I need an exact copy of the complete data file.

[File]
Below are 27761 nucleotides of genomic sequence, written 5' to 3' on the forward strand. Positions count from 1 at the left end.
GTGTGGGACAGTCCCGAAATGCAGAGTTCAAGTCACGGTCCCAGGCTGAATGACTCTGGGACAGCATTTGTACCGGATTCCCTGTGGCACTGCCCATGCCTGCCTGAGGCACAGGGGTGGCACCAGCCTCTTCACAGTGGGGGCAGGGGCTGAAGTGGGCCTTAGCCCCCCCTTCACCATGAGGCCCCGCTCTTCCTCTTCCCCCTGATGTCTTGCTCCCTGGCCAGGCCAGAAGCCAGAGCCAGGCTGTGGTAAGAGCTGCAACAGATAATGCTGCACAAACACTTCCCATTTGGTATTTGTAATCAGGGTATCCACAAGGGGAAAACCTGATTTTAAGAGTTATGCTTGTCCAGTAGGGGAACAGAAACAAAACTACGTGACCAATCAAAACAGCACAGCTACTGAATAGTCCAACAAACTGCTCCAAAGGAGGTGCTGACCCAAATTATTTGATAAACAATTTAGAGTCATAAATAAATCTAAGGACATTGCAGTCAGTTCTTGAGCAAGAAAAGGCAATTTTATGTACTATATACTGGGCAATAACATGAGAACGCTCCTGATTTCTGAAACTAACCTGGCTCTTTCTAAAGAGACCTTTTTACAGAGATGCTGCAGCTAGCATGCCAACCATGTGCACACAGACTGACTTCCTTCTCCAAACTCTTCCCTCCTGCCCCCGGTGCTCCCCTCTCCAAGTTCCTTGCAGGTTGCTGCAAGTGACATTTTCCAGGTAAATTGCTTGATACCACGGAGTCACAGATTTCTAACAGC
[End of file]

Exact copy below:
Below are 27761 nucleotides of genomic sequence, written 5' to 3' on the forward strand. Positions count from 1 at the left end.
GTGTGGGACAGTCCCGAAATGCAGAGTTCAAGTCACGGTCCCAGGCTGAATGACTCTGGGACAGCATTTGTACCGGATTCCCTGTGGCACTGCCCATGCCTGCCTGAGGCACAGGGGTGGCACCAGCCTCTTCACAGTGGGGGCAGGGGCTGAAGTGGGCCTTAGCCCCCCCTTCACCATGAGGCCCCGCTCTTCCTCTTCCCCCTGATGTCTTGCTCCCTGGCCAGGCCAGAAGCCAGAGCCAGGCTGTGGTAAGAGCTGCAACAGATAATGCTGCACAAACACTTCCCATTTGGTATTTGTAATCAGGGTATCCACAAGGGGAAAACCTGATTTTAAGAGTTATGCTTGTCCAGTAGGGGAACAGAAACAAAACTACGTGACCAATCAAAACAGCACAGCTACTGAATAGTCCAACAAACTGCTCCAAAGGAGGTGCTGACCCAAATTATTTGATAAACAATTTAGAGTCATAAATAAATCTAAGGACATTGCAGTCAGTTCTTGAGCAAGAAAAGGCAATTTTATGTACTATATACTGGGCAATAACATGAGAACGCTCCTGATTTCTGAAACTAACCTGGCTCTTTCTAAAGAGACCTTTTTACAGAGATGCTGCAGCTAGCATGCCAACCATGTGCACACAGACTGACTTCCTTCTCCAAACTCTTCCCTCCTGCCCCCGGTGCTCCCCTCTCCAAGTTCCTTGCAGGTTGCTGCAAGTGACATTTTCCAGGTAAATTGCTTGATACCACGGAGTCACAGATTTCTAACAGC